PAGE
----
Though the United States of America faces its toughest budgetary and economic challenges since the Great Depression, it cannot afford to eliminate, or even reduce, its foreign assistance spending. For clear reasons of political influence, national security, global stability, and humanitarian concern the United States must, at a minimum, stay the course in its commitments to global health and development, as well as basic humanitarian relief. The Bush administration sought not only to increase some aspects of foreign assistance, targeting key countries (Iraq and Afghanistan) and specific health targets, such as the President’s Emergency Plan for AIDS Relief and the President’s Malaria Initiative, but also executed an array of programmatic and structural changes in U.S. aid efforts. By 2008, it was obvious to most participants and observers that too many agencies were engaged in foreign assistance, and that programs lacked coherence and strategy. Well before the financial crisis of fall 2008, there was a strong bipartisan call for foreign assistance reform, allowing greater efficiency and credibility to U.S. efforts, enhancing engagement in multilateral institutions and programs, and improving institutional relations between U.S. agencies and their partners, including nongovernmental organizations, recipient governments, corporate and business sector stakeholders, faith-based organizations, academic-based implementers and researchers, foundations and private donors, United Nations agencies, and other donor nations.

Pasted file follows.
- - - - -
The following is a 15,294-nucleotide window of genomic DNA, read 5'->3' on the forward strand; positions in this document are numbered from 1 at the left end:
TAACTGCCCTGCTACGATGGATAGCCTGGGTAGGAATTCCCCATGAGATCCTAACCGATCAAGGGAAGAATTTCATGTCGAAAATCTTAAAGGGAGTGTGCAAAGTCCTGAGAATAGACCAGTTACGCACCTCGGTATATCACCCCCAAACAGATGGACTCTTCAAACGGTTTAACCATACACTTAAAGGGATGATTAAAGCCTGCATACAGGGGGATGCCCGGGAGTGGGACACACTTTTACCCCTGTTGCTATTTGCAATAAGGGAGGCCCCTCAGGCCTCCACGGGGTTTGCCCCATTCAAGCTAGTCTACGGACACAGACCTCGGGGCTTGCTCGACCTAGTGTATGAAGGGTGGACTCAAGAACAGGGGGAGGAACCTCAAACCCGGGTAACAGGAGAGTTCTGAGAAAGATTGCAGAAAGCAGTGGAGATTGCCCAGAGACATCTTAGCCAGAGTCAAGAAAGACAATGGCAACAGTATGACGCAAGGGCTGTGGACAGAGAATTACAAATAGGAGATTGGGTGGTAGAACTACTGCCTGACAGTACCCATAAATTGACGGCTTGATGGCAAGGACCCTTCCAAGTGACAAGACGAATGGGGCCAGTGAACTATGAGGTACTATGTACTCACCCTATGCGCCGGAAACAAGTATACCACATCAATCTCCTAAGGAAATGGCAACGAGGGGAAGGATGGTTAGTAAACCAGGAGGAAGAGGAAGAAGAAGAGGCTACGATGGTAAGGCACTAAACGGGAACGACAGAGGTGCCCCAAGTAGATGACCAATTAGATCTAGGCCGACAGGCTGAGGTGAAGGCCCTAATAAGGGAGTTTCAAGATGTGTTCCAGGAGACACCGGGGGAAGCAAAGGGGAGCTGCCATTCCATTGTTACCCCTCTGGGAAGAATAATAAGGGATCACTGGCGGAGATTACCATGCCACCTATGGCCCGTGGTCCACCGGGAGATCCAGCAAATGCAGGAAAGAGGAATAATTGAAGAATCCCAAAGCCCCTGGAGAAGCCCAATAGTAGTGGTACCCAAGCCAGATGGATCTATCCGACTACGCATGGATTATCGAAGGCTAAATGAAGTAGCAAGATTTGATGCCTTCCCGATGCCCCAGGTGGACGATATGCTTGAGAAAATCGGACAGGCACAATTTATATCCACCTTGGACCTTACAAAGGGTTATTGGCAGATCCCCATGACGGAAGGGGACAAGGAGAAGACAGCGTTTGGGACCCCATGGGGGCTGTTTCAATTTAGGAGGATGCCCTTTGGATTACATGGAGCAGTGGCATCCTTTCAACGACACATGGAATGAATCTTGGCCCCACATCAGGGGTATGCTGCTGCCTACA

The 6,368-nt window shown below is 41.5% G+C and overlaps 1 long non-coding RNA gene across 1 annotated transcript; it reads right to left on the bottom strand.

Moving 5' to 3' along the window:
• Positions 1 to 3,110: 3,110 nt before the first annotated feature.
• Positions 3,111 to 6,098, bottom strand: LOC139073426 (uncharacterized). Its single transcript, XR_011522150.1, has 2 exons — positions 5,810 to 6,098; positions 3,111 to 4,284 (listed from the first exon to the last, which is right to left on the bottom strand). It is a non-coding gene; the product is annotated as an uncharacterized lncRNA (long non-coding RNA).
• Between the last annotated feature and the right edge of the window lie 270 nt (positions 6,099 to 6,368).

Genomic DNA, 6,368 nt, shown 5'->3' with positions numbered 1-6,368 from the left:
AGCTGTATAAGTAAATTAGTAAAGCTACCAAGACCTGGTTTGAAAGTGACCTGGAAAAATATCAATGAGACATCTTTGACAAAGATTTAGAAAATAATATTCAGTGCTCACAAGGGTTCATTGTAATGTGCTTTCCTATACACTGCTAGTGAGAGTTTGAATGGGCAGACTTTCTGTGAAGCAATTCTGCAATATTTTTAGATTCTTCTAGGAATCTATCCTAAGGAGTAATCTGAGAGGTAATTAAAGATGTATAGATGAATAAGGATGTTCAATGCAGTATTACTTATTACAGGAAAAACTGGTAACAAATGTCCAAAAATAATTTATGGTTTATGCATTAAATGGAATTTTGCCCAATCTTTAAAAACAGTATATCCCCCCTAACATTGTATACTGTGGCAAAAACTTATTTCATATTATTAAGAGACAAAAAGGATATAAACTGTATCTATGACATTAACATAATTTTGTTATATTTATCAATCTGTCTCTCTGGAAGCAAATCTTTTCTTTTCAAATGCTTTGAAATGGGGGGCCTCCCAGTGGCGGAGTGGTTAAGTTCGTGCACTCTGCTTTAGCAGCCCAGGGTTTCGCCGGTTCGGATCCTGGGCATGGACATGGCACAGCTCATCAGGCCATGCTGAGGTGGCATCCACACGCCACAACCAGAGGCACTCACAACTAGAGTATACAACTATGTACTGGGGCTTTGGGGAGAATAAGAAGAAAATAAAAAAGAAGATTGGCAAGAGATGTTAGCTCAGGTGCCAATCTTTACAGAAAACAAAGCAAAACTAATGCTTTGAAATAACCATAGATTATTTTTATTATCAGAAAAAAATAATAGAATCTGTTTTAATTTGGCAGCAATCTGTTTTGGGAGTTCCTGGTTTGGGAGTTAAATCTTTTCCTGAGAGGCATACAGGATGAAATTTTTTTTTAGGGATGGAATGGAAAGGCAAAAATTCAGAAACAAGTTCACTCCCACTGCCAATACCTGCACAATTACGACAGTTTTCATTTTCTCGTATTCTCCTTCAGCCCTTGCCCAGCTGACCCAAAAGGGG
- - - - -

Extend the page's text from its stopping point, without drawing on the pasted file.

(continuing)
This report describes:
- A brief lay of the foreign assistance landscape, outlining the current status of U.S. investment in health and development, the global donor panorama, basic needs assessment for poor countries, and forecast needs levels for 2009 to 2015;
- The rationale for continued, robust American engagement in foreign assistance, not just in spite of the economic downturn, but because of it;
- A consensus view of what works, what needs to be improved, and what still needs to be examined regarding how the U.S. planned and executed foreign assistance in fiscal year 2007 to fiscal year 2008;
- Consensus recommendations for the future of foreign aid under a new presidential administration and Congress.